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Global trade growth may fall to 4.5pc : WTO PDF Print E-mail
Sunday, 20 April 2008

World trade growth could ease to 4.5 percent in 2008 as a sharp economic slowdown in developed countries will only be partly offset by strong gains in emerging economies, the WTO said yesterday, reports AFP.

But if turmoil on the financial markets continues and developed economies see a more pronounced slowdown, trade growth could yet be cut further to “significantly less than the 4.5 percent predicted,” the World Trade Organisation warned in a report on prospects for growth in 2008.

Global trade grew by 8.5 percent in 2006 but slipped to 5.5 percent in 2007. This year, the rate of growth will largely depend on how soon developed countries can shake off the financial turmoil currently dogging the markets. If market turbulence is contained soon, world output could still grow at 2.6 percent and world trade at above 4.0 percent, said the WTO.

This is derived from a projection that developed markets would grow at 1.1 percent as developing economies expand at above 5.0 percent. “But I have to say we had some difficulty arriving at this number (the trade growth figure) because there is so much uncertainty in the world economy right now... We will probably have to revisit this estimate in the 3rd or 4th quarter of the year,” said WTO chief economist Patrick Low.

He also said the 4.5 percent forecast of trade growth is “probably” the best case scenario for the year. “I think there is a lot of downside risks. You really have to be quite optimistic about what’s going on in the financial markets, and what commodity price rises are doing to believe that this isn’t going to feed through into the real economy in ways it has not done so yet,” he said.

Senior economist Michael Finger added that the trade estimate was based on GDP forecasts that took the average oil price for the year at about 95 dollars. However, he pointed out that oil prices moved above 115 dollars on Wednesday, a trend that represents an additional downside risk. At the same time, he said a sharper economic slowdown or even a recession could in turn have an impact on the dampening of oil prices.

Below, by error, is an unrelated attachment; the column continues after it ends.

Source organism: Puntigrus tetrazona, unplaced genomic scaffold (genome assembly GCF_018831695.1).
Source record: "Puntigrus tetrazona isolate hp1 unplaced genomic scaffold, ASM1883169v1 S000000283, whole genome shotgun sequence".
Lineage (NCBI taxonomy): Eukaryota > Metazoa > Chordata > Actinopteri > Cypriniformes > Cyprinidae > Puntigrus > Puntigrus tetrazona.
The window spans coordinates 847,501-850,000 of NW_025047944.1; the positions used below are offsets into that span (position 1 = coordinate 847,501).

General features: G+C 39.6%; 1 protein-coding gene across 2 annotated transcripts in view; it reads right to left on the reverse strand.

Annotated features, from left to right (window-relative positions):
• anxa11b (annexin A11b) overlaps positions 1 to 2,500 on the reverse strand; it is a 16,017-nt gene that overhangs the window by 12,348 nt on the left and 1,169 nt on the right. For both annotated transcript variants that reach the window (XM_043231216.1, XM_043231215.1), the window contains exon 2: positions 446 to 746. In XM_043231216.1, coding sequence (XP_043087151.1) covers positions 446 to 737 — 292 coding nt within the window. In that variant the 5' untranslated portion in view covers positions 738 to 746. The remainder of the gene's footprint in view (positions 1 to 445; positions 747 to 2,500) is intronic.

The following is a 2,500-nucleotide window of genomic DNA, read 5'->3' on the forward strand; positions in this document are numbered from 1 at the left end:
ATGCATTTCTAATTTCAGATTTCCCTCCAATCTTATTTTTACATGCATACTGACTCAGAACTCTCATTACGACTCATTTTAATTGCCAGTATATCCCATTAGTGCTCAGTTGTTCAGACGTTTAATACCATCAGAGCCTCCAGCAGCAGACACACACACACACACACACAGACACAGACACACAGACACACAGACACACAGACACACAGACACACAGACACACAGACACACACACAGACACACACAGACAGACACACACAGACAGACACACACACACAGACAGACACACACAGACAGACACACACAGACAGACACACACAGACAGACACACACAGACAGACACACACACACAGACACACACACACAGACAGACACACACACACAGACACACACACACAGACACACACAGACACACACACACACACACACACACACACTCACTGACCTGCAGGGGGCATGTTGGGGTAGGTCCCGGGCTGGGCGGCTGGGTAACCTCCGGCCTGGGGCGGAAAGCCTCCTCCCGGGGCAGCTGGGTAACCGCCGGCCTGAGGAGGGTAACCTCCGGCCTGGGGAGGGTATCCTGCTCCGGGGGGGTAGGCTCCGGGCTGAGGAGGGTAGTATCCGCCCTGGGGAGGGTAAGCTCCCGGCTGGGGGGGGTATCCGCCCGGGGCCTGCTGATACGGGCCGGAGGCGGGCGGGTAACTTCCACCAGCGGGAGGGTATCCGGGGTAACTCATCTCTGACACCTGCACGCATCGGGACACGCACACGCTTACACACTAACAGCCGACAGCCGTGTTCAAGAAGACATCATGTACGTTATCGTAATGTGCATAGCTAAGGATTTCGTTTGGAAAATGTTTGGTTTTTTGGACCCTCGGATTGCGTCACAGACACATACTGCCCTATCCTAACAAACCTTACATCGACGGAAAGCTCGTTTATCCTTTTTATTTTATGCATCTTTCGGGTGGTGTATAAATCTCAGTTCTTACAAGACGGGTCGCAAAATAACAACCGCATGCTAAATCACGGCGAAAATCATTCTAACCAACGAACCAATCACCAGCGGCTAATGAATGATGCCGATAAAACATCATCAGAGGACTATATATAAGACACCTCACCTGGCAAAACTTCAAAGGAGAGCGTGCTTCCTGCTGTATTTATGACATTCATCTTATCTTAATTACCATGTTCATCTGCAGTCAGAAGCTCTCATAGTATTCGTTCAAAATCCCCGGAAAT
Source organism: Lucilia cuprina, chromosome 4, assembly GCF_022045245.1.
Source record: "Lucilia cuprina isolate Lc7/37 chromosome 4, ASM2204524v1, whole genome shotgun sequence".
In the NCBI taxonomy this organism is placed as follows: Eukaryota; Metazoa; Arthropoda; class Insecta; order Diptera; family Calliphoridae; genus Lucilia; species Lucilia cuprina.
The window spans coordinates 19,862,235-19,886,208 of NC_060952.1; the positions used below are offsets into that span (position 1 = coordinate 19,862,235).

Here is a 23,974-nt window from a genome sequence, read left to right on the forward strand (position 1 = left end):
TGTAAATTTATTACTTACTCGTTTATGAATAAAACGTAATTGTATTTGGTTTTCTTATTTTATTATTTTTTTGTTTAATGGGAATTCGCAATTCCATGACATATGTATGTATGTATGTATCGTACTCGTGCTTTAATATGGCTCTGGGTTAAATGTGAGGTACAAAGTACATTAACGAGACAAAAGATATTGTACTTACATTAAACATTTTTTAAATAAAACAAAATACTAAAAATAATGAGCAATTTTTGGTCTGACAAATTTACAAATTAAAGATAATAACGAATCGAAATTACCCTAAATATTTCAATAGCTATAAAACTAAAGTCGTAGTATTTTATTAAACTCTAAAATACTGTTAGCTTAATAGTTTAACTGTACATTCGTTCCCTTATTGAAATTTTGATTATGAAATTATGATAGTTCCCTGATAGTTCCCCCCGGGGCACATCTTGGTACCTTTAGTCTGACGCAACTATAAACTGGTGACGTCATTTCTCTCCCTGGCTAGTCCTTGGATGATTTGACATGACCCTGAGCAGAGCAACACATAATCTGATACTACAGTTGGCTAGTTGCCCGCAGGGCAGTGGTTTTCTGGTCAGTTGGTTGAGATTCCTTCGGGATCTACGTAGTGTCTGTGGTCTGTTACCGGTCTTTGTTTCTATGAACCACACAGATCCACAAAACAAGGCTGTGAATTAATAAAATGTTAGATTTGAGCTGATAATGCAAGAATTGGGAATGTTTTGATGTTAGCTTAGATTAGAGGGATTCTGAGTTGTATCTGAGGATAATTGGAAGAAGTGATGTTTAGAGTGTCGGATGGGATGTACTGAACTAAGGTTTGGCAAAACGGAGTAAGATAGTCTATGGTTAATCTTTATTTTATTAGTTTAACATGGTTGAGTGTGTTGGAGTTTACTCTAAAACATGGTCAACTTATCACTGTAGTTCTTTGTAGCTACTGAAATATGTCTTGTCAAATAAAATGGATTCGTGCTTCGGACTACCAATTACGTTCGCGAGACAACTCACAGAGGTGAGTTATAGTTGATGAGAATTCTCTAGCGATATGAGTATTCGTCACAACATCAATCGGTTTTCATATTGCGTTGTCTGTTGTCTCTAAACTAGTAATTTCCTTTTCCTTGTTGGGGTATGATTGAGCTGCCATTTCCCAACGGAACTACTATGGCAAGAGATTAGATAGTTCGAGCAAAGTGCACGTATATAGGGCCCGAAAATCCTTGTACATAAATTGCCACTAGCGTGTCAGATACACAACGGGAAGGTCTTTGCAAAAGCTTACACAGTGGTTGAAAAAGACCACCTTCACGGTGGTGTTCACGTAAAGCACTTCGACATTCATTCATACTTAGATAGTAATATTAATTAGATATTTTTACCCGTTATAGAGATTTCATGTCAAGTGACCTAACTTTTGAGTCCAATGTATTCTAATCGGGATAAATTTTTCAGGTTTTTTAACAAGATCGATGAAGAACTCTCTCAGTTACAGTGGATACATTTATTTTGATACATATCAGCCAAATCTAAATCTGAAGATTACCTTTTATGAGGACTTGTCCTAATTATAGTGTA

“These are uncertain and troubling times for the global economy,” said WTO Director General Pascal Lamy. “To date, the financial market turmoil and significant slowdown of developed economies has not led to a disruption of trade. But protectionist pressures are building as policymakers seek answers to the problems that confront us,” he added.

Financial markets have descended into turmoil on the back of increasing defaults of subprime mortgages in the United States. The impact spilled over to the international banking system where liquidity was cut off as inter-bank lending fell to a fraction of the level before the crisis erupted last August.

The WTO noted that the sharp cut in the US interest rates had bought short-term relief for financial markets that in turn “caused havoc on the exchange and commodity markets in the first quarter of 2008 as holders of dollar assets tried to limit their exposure to a likely further decline in the currency.”

“The adverse consequences of turmoil on financial markets will not only affect US demand growth but also lead to further downward revisions in economic growth for Japan and Western Europe,” it noted. Domestic demand in the US stagnated in the last three months of last year and may shrink in the first half of 2008, noted the WTO.

Imports of goods and services in the United States, which had already contracted between the third and fourth quarter last year, are likely to decrease further quarter to quarter in the first half of this year.

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